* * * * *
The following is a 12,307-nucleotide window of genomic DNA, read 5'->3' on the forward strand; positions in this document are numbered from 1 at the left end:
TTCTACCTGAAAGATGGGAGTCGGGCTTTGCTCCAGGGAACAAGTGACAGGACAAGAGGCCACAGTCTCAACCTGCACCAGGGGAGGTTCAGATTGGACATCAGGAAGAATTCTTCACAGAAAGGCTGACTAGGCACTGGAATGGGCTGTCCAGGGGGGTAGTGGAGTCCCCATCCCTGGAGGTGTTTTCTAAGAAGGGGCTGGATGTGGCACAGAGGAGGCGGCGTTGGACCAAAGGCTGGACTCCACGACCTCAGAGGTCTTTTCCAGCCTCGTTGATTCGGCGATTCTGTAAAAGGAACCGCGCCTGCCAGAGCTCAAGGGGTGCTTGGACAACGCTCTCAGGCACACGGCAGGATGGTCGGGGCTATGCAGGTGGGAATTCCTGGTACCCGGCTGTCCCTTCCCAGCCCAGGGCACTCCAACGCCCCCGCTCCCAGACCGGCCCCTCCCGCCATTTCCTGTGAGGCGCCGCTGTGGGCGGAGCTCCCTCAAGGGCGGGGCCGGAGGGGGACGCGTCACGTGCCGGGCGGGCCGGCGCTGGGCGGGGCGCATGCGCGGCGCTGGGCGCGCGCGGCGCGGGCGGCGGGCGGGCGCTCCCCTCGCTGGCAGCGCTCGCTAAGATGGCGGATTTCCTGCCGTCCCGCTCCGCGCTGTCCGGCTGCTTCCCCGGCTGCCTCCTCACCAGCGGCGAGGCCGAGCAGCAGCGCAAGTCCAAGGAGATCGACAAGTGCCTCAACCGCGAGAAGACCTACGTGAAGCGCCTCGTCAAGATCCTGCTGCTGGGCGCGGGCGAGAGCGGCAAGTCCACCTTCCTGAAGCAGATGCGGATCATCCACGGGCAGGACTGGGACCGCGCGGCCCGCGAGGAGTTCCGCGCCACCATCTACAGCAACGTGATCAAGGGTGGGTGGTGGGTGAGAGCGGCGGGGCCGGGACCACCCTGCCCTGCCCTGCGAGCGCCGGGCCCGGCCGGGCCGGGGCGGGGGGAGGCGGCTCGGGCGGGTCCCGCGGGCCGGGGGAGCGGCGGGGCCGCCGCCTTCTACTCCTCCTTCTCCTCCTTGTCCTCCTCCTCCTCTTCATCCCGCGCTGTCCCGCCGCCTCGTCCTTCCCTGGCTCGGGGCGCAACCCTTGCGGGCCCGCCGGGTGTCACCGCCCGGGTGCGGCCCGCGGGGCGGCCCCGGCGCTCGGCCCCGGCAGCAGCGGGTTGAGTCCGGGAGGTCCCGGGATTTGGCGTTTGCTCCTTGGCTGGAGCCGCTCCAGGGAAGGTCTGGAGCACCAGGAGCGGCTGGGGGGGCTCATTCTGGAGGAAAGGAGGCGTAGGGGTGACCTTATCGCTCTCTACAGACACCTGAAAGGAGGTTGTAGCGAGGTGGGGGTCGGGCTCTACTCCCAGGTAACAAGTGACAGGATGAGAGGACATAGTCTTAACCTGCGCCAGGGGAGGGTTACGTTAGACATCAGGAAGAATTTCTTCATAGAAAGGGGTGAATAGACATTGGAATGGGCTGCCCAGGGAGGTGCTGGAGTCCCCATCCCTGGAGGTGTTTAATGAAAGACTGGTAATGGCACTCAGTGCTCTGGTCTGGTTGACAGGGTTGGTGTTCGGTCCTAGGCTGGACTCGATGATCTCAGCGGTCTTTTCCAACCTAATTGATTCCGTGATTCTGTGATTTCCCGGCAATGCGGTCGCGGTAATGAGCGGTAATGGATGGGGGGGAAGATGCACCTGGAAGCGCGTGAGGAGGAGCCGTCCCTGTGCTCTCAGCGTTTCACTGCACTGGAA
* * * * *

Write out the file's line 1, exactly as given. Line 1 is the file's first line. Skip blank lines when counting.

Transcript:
The following is a 12,307-nucleotide window of genomic DNA, read 5'->3' on the forward strand; positions in this document are numbered from 1 at the left end: